Mercy, well, I’ve loved her character right from the start, overlooked so, so often by Wolves, Witches, Fae and humans, yet she’s incredibly intelligent, with the strong sense of morals that guides her, and somehow gets others doing whats right. Adam ( swoon) has always seen her value though, and respects her even while he’s terrified for her as she veers into life changing difficulties. He knows that while he’s love to keep her wrapped up safely away from danger that’s not who she is, and their relationship would suffer so he respects her decisions and always has her back.
I hope she and the others have got lots more stories to come, this world Patricia has created and its evolution can take much more yet before the story gets old.

Stars: five of course. Another riveting read, taking me on a wonderful journey into another world. A book to get lost in, to leave reality for a few hours and immense myslef in the Tri-cities and its inhabitants.

ARC supplied by Netgalley and publisher

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American Witch, American Witch: Book 1, Thea Harrison

American Witch, American Witch: Book 1, Thea Harrison

American Witch by [Harrison, Thea]

Genre: Romance, Sci-fi and Fantasy

I love Thea’s writing, have read many ( but not all) of the Elder Races series, and I loved the tie in here. Its very subtle, not a direct link, more a reference to the world setting.
I enjoyed the story, had me hooked very quickly and loved Molly and Josiah separately, but I wasn’t so convinced about them as a couple. There was certainly intense lust, but they seemed to flow from that to a full fledged relationship very quickly, and it just didn’t feel right. I felt cheated of the relationship growth, especially as for much of the time they were separated, for Molly’s safety.
The dangers facing Molly were twofold, first externally via her cheating husband and his machinations and secondly from her newly emerged and totally unexpected witch power. I loved Molly as a person, and cheered her on when she announced at the party just what Austin had been doing. He really was a typical selfish cheating husband. I had my thoughts early on about who the other party ( this time) was, and really felt for Molly when she discovered who it was.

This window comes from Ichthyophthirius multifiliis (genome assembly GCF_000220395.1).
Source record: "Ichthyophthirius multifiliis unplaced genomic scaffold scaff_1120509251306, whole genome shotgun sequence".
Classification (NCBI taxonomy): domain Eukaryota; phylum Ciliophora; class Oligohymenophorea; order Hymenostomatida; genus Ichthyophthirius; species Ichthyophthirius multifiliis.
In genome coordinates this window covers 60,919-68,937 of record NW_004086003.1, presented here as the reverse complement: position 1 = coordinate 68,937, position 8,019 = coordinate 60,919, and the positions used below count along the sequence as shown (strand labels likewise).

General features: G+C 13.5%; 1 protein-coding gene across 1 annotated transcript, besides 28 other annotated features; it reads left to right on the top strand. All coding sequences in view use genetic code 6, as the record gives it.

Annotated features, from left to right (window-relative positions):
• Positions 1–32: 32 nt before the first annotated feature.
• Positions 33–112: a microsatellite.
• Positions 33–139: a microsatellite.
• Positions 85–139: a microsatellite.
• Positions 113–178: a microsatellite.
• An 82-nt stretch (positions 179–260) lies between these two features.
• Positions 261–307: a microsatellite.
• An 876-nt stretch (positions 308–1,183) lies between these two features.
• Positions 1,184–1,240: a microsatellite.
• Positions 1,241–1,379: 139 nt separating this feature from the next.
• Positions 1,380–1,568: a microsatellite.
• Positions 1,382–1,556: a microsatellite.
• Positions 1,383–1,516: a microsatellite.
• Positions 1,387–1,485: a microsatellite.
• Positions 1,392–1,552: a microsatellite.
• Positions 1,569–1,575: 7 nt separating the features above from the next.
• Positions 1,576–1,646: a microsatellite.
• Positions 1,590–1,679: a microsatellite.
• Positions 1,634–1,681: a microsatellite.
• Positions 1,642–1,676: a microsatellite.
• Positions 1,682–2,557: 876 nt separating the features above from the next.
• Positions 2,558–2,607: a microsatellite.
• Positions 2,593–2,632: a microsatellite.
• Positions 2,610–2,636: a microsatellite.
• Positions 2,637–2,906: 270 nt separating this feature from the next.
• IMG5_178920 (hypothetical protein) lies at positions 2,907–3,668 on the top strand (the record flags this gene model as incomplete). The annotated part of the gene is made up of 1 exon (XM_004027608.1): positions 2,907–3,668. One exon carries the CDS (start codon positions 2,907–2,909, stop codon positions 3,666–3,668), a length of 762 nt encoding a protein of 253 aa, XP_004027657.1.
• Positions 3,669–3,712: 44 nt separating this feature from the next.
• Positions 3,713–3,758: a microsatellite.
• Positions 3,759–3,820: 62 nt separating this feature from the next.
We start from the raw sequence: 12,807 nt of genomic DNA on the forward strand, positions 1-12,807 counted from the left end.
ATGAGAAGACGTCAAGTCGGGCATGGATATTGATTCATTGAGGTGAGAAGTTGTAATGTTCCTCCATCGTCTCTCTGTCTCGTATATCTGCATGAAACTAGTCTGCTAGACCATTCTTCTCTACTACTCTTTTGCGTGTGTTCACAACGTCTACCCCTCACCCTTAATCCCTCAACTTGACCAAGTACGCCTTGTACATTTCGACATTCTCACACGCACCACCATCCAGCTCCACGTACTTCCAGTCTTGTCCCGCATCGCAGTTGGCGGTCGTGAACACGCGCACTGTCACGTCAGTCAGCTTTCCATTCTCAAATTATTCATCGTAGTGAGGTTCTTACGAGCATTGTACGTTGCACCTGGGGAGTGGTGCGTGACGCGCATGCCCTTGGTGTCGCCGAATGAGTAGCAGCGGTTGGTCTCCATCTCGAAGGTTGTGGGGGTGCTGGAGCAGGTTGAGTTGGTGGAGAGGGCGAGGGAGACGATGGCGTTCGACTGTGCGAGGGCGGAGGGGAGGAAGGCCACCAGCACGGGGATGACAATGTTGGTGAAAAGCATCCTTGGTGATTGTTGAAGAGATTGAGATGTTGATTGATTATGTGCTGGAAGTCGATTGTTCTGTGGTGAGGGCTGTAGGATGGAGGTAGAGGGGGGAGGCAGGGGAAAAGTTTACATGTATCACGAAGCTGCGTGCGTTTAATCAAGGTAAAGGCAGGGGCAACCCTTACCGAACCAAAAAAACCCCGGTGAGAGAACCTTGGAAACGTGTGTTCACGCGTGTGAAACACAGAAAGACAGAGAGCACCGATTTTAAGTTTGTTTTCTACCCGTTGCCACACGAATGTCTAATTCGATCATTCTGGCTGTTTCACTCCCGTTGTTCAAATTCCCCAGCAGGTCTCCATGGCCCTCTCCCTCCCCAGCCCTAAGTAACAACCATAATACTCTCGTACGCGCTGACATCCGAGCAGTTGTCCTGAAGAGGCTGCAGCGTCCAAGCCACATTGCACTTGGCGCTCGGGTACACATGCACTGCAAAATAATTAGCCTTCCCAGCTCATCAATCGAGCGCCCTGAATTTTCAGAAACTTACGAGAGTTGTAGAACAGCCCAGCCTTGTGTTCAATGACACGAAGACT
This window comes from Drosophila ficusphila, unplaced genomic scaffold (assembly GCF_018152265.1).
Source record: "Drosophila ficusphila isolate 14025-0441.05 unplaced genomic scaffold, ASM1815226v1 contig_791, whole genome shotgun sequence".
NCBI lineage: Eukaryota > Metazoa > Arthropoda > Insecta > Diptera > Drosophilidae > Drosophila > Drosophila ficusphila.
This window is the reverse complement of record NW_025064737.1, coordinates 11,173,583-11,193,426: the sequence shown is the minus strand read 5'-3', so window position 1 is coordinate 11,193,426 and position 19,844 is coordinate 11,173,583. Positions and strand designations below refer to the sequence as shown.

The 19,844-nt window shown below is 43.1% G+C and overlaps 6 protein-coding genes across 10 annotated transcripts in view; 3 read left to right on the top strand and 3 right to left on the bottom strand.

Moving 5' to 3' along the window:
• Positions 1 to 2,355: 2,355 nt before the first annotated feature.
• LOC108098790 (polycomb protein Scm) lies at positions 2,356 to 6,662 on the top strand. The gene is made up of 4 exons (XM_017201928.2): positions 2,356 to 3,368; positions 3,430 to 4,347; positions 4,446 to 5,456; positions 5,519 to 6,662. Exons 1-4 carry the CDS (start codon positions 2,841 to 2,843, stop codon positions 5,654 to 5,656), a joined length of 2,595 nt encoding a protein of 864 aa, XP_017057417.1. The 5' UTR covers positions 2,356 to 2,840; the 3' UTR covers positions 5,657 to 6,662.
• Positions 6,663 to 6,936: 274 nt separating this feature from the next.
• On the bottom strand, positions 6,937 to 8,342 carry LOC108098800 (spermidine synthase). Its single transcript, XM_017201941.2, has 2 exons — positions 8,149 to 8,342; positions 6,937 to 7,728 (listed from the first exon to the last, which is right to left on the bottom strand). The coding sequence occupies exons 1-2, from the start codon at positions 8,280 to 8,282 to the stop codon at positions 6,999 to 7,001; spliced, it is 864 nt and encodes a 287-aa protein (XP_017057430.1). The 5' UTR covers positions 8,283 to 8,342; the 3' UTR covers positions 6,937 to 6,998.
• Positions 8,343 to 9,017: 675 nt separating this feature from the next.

Josiah seemed pretty cold, single minded about his quest when we first meet him, and he doesn’t realise Molly is unaware of her Powers. There are some terrific scenes between them, and TBH he was a character I thought I’d dislike. Sometimes its more interesting that way, than having the main leads be wonderful, likable characters right from the start. When I discovered his history, the reasons behind his quest I understood it. Its bring him and those around him into danger though, and I was full of respect for Molly when she said – for specific reasons) that she couldn’t be around that danger, and removed herself temporarily until he’d sorted it, even though it was heartbreaking for both of them. That brings me back to the turnaround in feelings though, where they’ve gone from 0-60, from disliking each other intensely to full on togetherness. It was just too quick, and I felt a bit cheated.
Its an interesting story, with some great characters. I couldn’t recall if it was a standalone or the start of new series as I was reading, but am so pleased it is a series. This book ends completely but leaves lots of threads open for more stories, and I’ll be lining up to read them.

Stars: four, a great start, just a few small reservations that stopped it from being a five.

Arc via Netgalley

Dancer’s Flame, Grace Bloods: Book 2, Jasmine Silvera

Dancer’s Flame, Grace Bloods: Book 2, Jasmine Silvera

Dancer's Flame (Grace Bloods Book 2) by [Silvera, Jasmine]

Genre: General Fiction (adult), Sci-fi and Fantasy